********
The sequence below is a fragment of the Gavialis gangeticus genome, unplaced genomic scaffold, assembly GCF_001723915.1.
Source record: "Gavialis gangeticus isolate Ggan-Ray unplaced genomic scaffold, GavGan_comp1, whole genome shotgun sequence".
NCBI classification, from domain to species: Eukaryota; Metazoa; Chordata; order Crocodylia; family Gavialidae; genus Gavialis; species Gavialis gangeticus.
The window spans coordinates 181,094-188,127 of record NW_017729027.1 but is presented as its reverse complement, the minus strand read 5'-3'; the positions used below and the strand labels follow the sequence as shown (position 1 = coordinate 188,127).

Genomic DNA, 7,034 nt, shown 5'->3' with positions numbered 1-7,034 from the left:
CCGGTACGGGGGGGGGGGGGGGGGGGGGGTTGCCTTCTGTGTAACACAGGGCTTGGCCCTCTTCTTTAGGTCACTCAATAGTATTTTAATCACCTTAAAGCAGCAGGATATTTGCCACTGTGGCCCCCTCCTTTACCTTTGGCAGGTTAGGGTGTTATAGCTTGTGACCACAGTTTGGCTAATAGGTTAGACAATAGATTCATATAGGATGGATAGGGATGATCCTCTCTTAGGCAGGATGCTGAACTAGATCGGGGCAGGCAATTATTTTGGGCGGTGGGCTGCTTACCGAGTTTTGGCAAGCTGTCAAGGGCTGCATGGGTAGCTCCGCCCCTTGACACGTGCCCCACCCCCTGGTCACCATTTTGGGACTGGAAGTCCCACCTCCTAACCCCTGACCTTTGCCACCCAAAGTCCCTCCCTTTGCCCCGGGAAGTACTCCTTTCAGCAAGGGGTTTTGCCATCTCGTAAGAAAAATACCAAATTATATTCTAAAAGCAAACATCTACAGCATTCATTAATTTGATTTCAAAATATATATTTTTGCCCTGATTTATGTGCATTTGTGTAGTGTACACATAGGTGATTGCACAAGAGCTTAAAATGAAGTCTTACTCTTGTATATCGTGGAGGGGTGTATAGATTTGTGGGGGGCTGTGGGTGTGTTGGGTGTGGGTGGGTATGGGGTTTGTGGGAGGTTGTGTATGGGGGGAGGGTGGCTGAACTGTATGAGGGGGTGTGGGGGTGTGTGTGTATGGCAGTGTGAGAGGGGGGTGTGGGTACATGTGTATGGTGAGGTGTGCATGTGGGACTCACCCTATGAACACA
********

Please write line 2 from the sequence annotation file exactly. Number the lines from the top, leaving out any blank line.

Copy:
Source record: "Gavialis gangeticus isolate Ggan-Ray unplaced genomic scaffold, GavGan_comp1, whole genome shotgun sequence".